There are many opportunities to move from trail to trail at Torrey Pines. Please consider the below-estimated distance and times as your actions could increase time-on-trail.
Torrey Pines State Main Extension Trails
|Hiking Trail||Distance||Trail Type||Difficulty|
|Guy Fleming Trail||.75 mi||Loop||Easy|
|Parry Grove Trail||.5 mi||Loop||Easy|
|High Point Trail||100 yards||Out & Back||Easy|
|Razor Point Trail||1.5 mi||Out & Back||Moderate|
|Beach Trail||1.5 mi||Out & Back||Difficult|
|Broken Hill Trail||2.6 or 2.8 mi||Out & Back||Difficult|
Torrey Pines State Reserve Extension Trails
These trails are not accessible from the South Parking Lot of Torrey Pines. These trails reside within the neighborhoods of Del Mar and are used more by local residents than visitors.
|Hiking Trail||Distance||Est. Hiking Time||Trail Type||Difficulty|
|Mar Scenic Trail||1 mi||30 min||Out & Back||Easy|
|Daughters of the American Revolution||1.3 mi||30 min||Out & Back||Easy|
|Margaret Fleming Nature Trail||1.2 mi||35 min||Out & Back||Easy|
|Red Ridge Loop Trail||.7 mi||15 min||Loop||Easy|
Rattlesnakes At Torrey Pines
Yes, there are rattlesnakes at Torrey Pines State Reserve, specifically the Southern Pacific Rattlesnake. If you don’t know what a rattlesnake looks like you, take a look below. You learn more about the types of rattlesnakes in North America here.
There are up to 18 species of snakes reported by Torrey Pines Nature Reserve that live in the reserve but chances are you won’t see any and if you do it will be one of the below species.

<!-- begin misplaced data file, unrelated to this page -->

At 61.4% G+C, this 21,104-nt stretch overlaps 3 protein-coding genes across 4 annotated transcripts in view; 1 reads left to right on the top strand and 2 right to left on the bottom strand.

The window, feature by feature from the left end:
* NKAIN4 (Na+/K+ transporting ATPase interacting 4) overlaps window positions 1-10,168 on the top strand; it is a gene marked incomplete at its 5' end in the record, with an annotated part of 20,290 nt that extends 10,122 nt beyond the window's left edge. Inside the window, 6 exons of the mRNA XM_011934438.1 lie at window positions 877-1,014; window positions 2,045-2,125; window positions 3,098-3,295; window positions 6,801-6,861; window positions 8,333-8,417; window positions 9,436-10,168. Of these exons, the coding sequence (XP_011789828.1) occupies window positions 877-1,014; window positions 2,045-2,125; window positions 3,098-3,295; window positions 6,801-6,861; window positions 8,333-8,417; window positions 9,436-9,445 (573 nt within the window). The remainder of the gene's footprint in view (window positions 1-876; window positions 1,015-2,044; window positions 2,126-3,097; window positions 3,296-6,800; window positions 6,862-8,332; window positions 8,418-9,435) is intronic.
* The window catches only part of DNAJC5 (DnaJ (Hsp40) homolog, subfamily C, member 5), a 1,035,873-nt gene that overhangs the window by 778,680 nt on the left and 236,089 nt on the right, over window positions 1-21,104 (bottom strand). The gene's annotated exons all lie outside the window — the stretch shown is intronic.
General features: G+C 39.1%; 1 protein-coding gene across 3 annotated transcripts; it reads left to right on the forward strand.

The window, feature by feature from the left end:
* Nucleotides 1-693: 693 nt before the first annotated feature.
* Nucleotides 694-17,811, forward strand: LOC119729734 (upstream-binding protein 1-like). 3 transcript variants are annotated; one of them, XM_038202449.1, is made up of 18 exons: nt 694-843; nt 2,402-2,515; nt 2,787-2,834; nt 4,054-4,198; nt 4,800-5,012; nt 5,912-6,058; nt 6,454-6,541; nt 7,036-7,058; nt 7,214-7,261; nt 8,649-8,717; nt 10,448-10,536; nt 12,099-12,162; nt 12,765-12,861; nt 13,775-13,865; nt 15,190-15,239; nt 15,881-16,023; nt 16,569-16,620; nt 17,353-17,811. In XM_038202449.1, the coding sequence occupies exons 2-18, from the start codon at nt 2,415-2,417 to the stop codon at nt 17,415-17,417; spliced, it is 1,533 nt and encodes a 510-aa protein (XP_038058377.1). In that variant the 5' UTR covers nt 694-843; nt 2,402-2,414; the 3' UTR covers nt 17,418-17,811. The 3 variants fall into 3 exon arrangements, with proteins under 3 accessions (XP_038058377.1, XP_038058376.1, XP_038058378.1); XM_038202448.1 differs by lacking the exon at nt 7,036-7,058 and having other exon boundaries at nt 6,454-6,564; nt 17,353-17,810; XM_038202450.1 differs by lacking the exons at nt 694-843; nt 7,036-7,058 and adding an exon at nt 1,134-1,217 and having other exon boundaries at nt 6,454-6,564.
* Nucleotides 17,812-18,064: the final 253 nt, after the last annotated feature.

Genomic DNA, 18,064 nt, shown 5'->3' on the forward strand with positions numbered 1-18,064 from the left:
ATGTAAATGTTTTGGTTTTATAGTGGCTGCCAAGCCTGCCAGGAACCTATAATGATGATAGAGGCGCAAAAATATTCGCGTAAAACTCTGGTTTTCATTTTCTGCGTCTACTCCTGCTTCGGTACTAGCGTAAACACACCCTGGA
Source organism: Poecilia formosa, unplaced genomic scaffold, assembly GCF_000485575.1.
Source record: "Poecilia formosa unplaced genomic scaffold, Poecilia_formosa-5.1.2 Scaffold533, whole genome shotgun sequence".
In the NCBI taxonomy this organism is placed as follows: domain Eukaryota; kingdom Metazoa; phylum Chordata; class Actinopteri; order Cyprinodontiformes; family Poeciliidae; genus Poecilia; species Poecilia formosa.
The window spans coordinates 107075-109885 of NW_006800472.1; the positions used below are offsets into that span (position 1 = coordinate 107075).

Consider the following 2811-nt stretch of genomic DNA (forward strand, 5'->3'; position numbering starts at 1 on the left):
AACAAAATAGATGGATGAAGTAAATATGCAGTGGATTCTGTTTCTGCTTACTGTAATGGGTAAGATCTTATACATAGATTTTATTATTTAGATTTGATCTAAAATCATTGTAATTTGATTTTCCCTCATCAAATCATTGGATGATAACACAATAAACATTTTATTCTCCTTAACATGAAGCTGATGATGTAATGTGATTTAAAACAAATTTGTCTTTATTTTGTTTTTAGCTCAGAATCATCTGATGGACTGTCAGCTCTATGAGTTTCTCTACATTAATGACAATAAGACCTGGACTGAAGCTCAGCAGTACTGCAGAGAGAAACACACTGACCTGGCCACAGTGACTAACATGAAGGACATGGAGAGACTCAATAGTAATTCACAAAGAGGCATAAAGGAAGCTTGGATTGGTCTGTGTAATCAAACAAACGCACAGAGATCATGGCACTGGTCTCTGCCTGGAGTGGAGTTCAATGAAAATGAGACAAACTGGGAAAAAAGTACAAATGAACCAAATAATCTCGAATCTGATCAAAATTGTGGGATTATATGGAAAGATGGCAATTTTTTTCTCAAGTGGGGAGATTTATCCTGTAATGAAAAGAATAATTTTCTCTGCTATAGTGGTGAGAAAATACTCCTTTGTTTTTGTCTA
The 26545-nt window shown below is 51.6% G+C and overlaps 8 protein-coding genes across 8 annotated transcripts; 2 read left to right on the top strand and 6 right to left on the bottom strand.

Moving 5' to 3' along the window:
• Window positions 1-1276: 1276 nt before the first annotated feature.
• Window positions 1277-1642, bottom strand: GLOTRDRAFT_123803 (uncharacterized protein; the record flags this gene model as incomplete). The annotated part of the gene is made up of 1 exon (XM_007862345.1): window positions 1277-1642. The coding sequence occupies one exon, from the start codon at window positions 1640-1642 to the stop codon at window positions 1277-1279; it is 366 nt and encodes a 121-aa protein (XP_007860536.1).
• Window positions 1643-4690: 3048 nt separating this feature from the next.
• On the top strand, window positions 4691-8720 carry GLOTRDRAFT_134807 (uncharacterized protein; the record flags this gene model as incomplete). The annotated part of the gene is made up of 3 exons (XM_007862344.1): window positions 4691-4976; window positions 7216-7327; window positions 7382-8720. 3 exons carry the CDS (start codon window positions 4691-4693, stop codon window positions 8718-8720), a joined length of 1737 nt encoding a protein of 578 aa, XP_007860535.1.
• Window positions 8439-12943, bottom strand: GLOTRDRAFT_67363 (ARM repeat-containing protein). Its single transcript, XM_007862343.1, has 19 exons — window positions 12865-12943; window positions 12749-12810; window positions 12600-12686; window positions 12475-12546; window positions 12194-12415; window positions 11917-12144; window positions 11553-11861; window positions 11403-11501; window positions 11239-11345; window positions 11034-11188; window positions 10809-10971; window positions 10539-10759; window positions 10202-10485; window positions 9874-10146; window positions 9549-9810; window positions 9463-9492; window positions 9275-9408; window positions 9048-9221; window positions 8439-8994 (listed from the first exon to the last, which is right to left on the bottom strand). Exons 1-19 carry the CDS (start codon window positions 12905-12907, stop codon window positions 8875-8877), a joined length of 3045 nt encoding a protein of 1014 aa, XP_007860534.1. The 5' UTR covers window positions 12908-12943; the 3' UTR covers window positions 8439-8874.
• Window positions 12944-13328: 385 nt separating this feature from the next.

Types of Snakes You May Encounter at Torrey Pines
If you are lucky enough to observe wildlife in its natural habitat, it is wise to keep your distance. If you come across a snake give it distance so as to not put it on the defense and give it time to move. It will most likely disappear into the brush without incident. That is exactly what happened when we encountered the rattlesnake in the above picture. We waited about 60 seconds until it u-turned around and went into the bush that led down a hill.
|Southern Pacific Rattlesnake||Yes||You can usually spot a rattlesnake by its considerably larger triangular-shaped head as compared to its body. They have brown/black blotches separated by yellow borders. They typically grow up to 3 feet in length.|
|Gopher Snakes||No||Gopher snakes are not venomous but can still deliver a painful bite. They try to pass themselves off as rattlesnakes when threatened by coiling, shaking its tail in the brush to mimic the rattle of a rattlesnake, and making a hissing sound. They can grow up to 4 feet in length. Their color is similar to rattlesnakes.|
|Kingsnakes||No||Kingsnakes have black bodies with yellow or white bands. They grow up to 3 feet in length.|
|Striped Racers||No||Striped racers is a thin snake that grows up to 4 feet in length. It has a dark body with thing yellow and white stripes running from its head to its tail. They look like a garter snake.|